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(Men Go To Battle world premieres in the Narrative Competition at the 2015 Tribeca Film Festival.)

A micro-budget Civil War drama premiering in the year 2015 sounds like a recipe for disaster, but in the hands of Zachary Treitz it becomes a compelling lesson in how to bring the distant past to convincing life. For those viewers brainwashed by Hollywood spectacle storytelling, Men Go To Battle might seem too understated for its own good, but to mine eyes that’s its greatest asset. Treitz and his co-writer Kate Lyn Sheil (who also co-stars) have chosen to present a different side of Civil War America than audiences are used to seeing. Think of this movie as an actual soldier’s letter home, in which the horrors of battle are suppressed in favor of a wry recounting of wartime’s downtime.

That isn’t to say there isn’t action to be found in this refreshingly funny drama. One scene in particular feels borderline impossible in its scale and impact (it turns out it was craftily filmed during an actual reenactment for the 150th anniversary of the Battle of Perryville). But ultimately that evocative depiction of battle is there to serve the film’s greater purpose: to chart the relationship between two brothers who are just trying to get by.

MenGoToBattlestillFrancis (David Maloney) and Henry (Tim Morton) live on a farm in rural Kentucky. Times are tight and no one knows when the war is going to end. Though the brothers are sitting on a lot of acreage, the land itself is depleted and even the town’s wealthiest man, Mr. Small (Steve Coulter), is unable to help them out. The only flicker of excitement to be found is in the fetching presence of Betsy Small (Rachel Korine), but her social status has her hovering just outside of Francis and Henry’s reach.

There’s certainly more to the story than that, but at the same time, Men Who Go To Battle isn’t really about that. For me, it’s a filmmaking manifesto, the kind of ambitious low-budget fiction cinema that I yearn to encounter, in which atmosphere and texture are as prized as story and plot. Treitz and his collaborators—cinematographer Brett Jutkiewitz and his present tense celluloid imagery might take the prize, but production designer Jacob Heustis carries an equally heavy load—have produced a work that feels honest every step of the way.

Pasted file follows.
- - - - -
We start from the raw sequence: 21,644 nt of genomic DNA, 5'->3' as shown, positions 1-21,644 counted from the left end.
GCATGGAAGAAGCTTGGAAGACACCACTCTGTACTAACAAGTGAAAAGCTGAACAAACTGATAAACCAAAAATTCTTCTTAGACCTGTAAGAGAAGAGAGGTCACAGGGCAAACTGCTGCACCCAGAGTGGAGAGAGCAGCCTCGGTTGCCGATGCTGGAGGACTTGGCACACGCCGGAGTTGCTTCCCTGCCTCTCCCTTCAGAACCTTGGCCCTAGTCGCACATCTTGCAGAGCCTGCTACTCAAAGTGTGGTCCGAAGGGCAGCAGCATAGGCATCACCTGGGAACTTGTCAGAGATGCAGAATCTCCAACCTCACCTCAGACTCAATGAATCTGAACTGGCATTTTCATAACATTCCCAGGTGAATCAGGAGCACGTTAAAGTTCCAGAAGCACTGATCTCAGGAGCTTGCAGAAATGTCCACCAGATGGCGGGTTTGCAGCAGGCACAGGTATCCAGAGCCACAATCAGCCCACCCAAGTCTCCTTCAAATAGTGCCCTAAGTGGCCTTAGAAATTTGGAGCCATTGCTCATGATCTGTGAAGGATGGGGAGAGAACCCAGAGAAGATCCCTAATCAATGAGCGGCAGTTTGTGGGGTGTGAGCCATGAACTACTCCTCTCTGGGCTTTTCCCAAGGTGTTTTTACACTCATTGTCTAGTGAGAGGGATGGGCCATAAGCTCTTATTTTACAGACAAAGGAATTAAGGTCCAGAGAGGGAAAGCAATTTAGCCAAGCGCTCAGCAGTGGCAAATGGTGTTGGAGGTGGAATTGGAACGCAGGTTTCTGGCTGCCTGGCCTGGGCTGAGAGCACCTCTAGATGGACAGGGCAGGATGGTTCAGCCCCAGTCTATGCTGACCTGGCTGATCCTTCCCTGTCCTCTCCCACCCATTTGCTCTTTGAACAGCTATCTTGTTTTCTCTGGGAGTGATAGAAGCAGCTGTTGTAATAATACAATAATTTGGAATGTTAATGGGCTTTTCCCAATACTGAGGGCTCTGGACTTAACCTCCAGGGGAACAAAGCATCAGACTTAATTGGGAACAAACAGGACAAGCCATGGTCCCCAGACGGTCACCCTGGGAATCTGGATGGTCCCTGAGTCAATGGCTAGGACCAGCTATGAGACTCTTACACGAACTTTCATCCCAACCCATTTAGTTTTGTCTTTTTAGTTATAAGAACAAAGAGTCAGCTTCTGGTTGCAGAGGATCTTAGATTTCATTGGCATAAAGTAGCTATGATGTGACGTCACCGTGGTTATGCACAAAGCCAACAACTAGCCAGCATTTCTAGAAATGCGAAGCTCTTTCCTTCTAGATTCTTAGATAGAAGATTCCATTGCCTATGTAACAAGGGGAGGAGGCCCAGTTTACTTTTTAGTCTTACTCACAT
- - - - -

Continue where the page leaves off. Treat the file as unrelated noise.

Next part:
If this all sounds a bit pretentious, it’s not, as Treitz and Sheil’s script goes to great lengths to inject a naturalistic jolt of humor to the proceedings. Morton and Maloney have a bumbling naturalism that gets funnier even as their characters’ situations get sadder. Beyond that, there are two scenes in this movie—1) Henry and Betsy discussing the weather, and 2) Betsy being courted by a young blonde boy (the absolutely divine Daniel Johnson)—that are two of the genuinely funniest exchanges I have encountered in quite some time.

Everyone has their own preferences and predilections when it comes to the type of movies they like to watch. It cannot be denied that Men Go To Battle was made for someone like me. It has a scrappy, homegrown spirit, features striking celluloid imagery, and though it may technically qualify as a drama, it’s funnier than most recent comedies I’ve seen. It’s my kind of gem.

— Michael Tully

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Michael Tully was born and raised in Maryland and now lives on Tennis Court in Brooklyn. His most recent narrative feature, Septien, world-premiered at the 2011 Sundance Film Festival and was picked up for distribution by Sundance Selects. In addition to directing Cocaine Angel (2006) and Silver Jew (2007), he is also a proud alumni of Filmmaker Magazine's annual "25 New Faces of Independent Film" club (2006). Visit his indieWIRE blog Boredom at its Boredest——for more sporadic personal updates.

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